Tuesday, August 10, 2004

Get the safe shots

Wow, summer sure was fast. The education and sports beats are heating up, and they're expecting iconic images of the newest rookie athletes. Groovy.

Some readers of this blog may be trying their first round of shooting sports professionally (for pay) this fall. The good news is the PJ is only expected to deliver one to three shots by deadline per sporting event. The bad news is those images better be perfectly timed and amazing.

Over a short period of time, I'll go into the safe shots for each sport. The safe shots are the "must have" images. These save everyone down the line when the game is miserable and the expected winner becomes the looser, or the PJ gets called to a homicide after five minutes of shooting the cross-town championship game.

Obviously, preparation makes everything easier. If available, know some key players and why they're important. Try to get advanced copies of rosters from team Web sites or other resources. These rosters can later be compared against those acquired at the game for accuracy.

Safe shots are the first shots in the bag of any game. These aren't the ones PJs want their name under, but they're insurance against camera malfunctions or any number of other problems. They're standard (redundant) images. Once a PJ has the safe shots, s/he can move on to more challenging aspects of the game, which probably won't happen since s/he's looking for them. Now aren't we glad we have the safe shots?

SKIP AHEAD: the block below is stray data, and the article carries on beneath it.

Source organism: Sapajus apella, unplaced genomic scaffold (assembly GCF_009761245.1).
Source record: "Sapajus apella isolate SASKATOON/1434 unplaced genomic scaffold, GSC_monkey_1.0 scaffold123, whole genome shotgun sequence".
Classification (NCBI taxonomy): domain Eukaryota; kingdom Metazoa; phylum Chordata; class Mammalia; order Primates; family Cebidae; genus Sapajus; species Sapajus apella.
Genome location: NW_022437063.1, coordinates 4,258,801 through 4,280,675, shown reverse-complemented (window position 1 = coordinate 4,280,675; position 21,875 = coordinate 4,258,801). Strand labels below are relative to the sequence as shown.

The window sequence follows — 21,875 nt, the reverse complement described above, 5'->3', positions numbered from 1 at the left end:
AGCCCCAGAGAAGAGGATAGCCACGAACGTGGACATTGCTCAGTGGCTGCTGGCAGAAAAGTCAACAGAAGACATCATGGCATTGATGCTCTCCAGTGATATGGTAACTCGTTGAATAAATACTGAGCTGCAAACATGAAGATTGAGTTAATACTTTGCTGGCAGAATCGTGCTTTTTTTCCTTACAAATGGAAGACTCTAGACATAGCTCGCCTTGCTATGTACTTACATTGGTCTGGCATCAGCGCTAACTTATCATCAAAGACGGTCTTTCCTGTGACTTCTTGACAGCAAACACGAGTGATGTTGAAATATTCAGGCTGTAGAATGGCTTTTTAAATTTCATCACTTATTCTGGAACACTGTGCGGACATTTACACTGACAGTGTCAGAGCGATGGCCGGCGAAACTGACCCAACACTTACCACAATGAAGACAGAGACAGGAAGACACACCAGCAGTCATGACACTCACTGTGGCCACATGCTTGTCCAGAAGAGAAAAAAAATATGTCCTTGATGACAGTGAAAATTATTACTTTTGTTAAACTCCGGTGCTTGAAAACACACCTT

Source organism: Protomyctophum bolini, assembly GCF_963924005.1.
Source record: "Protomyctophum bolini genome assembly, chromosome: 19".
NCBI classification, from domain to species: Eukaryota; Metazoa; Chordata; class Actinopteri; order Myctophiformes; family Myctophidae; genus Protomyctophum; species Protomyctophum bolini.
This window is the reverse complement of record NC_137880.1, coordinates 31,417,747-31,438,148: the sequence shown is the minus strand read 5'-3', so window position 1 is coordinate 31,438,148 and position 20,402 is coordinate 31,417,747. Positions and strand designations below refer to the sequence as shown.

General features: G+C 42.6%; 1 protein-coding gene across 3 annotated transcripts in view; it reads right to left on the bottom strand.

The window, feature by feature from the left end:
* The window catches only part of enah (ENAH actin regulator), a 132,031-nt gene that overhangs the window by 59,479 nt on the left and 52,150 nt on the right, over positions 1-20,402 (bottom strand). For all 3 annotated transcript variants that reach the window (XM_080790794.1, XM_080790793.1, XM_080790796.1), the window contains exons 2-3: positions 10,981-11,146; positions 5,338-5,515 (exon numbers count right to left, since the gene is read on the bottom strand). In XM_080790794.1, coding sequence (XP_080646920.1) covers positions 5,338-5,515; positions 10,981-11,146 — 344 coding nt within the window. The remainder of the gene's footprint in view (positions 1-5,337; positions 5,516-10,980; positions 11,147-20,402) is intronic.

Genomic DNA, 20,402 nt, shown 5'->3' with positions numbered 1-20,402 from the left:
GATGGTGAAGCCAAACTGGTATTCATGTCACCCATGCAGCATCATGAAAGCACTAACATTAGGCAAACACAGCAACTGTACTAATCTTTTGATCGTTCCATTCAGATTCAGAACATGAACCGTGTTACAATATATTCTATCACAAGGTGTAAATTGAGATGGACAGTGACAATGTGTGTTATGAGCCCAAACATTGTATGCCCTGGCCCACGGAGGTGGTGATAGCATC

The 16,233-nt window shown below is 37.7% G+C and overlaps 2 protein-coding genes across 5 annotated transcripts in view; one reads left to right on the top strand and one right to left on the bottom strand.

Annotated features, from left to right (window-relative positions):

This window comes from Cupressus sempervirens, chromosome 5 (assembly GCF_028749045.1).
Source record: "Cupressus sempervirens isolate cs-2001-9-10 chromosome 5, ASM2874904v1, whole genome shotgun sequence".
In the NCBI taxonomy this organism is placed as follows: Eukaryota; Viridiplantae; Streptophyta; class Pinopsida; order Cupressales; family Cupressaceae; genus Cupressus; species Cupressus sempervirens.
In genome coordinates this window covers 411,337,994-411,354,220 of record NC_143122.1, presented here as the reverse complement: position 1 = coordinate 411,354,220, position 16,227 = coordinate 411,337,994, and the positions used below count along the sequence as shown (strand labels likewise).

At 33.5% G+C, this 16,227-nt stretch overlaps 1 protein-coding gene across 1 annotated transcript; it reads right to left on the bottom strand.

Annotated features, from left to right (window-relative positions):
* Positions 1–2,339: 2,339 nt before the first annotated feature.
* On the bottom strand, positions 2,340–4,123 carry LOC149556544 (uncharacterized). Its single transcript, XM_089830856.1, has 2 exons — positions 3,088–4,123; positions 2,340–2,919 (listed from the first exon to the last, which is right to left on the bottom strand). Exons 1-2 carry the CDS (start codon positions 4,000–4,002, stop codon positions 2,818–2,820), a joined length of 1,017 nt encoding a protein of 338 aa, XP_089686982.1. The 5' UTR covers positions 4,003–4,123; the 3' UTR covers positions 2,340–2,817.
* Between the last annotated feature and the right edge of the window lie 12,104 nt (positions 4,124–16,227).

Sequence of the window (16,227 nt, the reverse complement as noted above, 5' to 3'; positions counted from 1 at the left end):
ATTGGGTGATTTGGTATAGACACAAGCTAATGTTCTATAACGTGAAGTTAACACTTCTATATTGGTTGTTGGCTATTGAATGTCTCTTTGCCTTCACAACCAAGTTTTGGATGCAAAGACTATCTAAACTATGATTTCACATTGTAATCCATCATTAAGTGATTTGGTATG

Arrive at least 30 minutes early to have time to acquire rosters and adjust to a last-minute venue change (or wrong venue on the assignment).

The first shots on any roll/disk should be the official venue name sign and rosters. Don't fire a frame until these are shot or in progress. Even if the PJ gets paper copies to keep, shoot the rosters anyway to keep the information with the images for eternity.

The rosters can be found on the scorekeepers table at gymnasium events. It'll be found in the press box (announcer's booth) at stadium events. If it's a minor game (league, junior high or pre-season) go directly to the coach.

If the coach says s/he did not bring a roster (expect this in the beginning of each season), pull out the PJ notepad and pencil (if it rains, pencil doesn't wash away), and ask which player on the sideline knows the correct spellings (first and last name of each player as well as each player's jersey number).

Hand the pad to this person and let her/him know the importance of accuracy. Get this person's name if something goes wrong. For the really paranoid folks, get a cell number for the coach to clarify any later problems.